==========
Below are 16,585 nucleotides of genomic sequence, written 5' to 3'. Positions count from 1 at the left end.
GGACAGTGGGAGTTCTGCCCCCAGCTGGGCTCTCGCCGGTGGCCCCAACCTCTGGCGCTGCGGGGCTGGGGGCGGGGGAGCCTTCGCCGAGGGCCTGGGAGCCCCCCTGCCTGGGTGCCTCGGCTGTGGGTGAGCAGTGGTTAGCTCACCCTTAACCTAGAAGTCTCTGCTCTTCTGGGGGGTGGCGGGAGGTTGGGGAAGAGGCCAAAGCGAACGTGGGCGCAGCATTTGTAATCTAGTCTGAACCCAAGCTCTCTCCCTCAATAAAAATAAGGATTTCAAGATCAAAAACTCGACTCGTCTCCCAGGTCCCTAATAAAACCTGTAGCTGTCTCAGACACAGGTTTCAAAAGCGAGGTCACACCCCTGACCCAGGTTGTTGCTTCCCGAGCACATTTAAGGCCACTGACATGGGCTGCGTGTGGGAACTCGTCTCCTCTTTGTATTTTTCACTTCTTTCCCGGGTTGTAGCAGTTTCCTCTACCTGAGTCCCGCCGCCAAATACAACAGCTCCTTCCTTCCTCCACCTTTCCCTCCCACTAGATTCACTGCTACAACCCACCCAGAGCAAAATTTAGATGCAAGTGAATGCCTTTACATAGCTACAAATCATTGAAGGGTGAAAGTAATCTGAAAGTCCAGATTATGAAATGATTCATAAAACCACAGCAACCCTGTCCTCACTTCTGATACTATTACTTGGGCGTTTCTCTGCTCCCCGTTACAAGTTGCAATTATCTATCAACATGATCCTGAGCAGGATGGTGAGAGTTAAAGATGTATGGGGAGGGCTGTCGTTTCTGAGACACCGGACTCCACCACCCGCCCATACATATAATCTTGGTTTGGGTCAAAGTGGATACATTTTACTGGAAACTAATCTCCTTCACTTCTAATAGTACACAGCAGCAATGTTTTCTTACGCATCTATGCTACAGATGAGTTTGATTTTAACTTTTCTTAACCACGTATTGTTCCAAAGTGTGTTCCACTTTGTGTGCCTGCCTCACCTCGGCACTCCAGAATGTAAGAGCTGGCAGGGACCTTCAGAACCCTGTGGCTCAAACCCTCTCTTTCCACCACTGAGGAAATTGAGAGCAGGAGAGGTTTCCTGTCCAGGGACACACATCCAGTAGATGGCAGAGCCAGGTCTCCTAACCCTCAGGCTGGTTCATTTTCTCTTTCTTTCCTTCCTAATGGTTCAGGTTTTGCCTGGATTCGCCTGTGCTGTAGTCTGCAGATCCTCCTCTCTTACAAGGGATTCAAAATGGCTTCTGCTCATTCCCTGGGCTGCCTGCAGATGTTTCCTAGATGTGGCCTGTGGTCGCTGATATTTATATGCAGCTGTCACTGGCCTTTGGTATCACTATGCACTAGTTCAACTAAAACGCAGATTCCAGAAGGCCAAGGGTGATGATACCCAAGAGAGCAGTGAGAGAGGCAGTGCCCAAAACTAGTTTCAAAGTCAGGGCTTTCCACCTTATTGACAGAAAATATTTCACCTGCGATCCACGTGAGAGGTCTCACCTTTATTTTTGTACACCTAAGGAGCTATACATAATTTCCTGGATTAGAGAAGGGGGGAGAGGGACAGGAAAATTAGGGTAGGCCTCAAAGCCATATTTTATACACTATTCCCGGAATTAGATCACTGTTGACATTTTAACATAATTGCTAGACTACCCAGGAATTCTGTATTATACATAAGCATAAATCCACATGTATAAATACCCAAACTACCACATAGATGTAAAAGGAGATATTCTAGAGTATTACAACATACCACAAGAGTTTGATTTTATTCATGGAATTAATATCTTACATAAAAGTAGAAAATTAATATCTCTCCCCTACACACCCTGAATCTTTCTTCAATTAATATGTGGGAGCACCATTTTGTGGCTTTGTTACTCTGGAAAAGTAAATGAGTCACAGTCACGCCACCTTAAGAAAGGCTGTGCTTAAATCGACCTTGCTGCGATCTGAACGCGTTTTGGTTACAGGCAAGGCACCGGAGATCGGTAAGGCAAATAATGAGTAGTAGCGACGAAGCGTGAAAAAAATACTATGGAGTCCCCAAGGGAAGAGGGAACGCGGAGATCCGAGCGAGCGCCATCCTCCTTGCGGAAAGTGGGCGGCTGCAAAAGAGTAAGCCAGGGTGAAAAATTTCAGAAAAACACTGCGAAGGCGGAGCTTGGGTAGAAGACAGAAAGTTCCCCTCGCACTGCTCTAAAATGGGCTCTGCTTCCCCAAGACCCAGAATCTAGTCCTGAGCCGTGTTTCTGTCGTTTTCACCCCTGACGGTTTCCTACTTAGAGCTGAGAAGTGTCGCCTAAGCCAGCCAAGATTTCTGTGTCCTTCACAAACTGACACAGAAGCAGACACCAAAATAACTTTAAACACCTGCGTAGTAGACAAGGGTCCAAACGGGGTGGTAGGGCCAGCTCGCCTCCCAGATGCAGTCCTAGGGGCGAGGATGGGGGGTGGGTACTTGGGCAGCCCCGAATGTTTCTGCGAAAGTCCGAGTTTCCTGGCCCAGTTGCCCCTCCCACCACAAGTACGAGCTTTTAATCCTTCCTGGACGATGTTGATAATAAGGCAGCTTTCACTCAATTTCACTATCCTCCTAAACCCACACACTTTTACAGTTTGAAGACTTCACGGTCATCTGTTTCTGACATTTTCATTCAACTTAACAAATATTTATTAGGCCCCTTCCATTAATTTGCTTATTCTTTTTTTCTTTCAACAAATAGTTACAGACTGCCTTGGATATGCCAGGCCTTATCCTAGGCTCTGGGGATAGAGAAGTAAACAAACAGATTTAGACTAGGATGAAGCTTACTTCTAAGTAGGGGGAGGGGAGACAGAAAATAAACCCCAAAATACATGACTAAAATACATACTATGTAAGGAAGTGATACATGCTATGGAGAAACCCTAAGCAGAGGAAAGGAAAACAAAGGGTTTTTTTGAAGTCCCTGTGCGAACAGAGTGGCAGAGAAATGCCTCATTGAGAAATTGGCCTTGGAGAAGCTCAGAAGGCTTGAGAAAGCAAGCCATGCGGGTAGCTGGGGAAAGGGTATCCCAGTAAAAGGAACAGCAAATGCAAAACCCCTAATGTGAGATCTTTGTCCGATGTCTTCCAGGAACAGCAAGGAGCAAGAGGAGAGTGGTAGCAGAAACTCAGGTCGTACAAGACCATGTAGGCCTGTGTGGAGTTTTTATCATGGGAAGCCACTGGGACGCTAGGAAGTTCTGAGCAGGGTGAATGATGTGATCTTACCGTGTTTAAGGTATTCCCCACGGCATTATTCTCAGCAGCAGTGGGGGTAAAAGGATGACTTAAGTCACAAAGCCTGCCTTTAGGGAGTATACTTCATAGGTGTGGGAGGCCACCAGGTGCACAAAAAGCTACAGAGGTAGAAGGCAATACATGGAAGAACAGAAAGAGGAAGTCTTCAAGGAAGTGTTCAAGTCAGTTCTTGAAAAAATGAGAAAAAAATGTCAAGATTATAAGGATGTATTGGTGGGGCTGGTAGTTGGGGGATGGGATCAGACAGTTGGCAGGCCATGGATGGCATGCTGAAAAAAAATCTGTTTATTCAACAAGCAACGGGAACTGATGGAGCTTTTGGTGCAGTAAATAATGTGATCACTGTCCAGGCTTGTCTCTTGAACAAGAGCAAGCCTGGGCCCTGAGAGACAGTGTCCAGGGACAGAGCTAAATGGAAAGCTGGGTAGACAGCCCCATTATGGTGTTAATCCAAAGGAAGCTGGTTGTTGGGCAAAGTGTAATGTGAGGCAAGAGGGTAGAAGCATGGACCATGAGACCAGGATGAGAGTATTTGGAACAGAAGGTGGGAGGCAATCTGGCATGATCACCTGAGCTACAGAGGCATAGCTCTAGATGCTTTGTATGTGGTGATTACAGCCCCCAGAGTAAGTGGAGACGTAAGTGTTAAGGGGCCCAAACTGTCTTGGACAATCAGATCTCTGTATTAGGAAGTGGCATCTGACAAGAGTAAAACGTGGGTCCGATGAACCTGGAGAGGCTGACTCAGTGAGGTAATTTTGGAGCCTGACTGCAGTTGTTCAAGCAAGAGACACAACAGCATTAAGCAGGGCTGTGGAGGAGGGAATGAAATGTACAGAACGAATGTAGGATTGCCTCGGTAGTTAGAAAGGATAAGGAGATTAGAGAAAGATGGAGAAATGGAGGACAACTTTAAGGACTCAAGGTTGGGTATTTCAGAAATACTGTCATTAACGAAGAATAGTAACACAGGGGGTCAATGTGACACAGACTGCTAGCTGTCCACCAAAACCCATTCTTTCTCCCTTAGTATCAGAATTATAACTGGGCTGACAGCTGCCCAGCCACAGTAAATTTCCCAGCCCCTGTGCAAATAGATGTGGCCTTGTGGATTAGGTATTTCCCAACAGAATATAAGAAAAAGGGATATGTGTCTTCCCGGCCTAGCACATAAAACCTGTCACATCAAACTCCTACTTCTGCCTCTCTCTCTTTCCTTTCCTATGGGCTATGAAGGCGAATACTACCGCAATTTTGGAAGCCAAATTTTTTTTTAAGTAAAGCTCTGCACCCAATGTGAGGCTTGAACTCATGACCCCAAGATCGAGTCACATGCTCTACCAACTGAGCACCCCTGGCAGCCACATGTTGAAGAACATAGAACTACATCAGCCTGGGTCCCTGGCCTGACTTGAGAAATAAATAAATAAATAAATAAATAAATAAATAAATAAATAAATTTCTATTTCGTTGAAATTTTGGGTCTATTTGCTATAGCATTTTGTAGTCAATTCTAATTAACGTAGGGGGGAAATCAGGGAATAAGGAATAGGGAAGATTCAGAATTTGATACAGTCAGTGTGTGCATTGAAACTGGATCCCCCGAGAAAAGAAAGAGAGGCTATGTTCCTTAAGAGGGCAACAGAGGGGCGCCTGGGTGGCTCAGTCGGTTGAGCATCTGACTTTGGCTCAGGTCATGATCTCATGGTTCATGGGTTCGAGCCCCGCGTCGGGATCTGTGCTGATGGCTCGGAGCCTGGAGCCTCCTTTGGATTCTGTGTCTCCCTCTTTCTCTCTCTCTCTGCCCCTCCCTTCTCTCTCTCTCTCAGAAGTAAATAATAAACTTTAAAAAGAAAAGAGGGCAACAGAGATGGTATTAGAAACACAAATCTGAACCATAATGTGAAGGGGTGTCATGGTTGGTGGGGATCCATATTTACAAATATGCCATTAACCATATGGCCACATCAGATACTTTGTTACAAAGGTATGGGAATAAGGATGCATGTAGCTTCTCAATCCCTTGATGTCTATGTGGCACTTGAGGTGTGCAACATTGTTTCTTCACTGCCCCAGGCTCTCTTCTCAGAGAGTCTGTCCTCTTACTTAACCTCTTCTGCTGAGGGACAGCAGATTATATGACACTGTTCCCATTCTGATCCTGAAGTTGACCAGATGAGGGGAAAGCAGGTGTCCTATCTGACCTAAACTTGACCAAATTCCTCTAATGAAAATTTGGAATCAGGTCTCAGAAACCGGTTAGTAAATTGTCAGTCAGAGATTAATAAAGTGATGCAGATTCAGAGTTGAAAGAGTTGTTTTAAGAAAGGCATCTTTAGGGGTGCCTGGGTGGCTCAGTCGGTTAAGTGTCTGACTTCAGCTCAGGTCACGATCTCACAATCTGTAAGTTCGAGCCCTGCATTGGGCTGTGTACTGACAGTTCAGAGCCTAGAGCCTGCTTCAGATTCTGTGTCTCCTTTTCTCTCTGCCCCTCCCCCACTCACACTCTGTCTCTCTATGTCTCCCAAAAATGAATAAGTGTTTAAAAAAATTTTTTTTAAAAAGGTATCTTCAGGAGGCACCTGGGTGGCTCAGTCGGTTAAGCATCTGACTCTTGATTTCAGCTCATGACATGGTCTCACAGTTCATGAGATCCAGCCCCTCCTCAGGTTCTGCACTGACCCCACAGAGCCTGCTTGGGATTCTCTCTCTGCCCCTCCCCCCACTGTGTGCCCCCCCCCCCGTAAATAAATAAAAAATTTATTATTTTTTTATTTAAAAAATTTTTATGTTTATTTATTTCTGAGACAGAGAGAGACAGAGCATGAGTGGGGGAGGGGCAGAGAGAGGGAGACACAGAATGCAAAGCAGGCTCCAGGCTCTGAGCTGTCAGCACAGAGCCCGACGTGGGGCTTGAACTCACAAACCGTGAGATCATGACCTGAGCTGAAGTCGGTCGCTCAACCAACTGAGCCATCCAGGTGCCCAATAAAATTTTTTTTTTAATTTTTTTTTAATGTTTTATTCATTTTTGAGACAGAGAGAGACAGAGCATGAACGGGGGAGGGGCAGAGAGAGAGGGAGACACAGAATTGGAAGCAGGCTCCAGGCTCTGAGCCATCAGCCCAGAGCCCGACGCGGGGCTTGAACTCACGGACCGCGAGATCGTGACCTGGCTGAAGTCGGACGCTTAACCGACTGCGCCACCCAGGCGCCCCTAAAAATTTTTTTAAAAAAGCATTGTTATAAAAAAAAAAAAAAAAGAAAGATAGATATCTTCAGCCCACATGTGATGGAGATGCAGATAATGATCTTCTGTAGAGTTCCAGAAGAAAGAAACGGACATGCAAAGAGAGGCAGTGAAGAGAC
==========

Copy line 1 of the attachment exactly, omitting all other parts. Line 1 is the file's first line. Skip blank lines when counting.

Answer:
Below are 16,585 nucleotides of genomic sequence, written 5' to 3'. Positions count from 1 at the left end.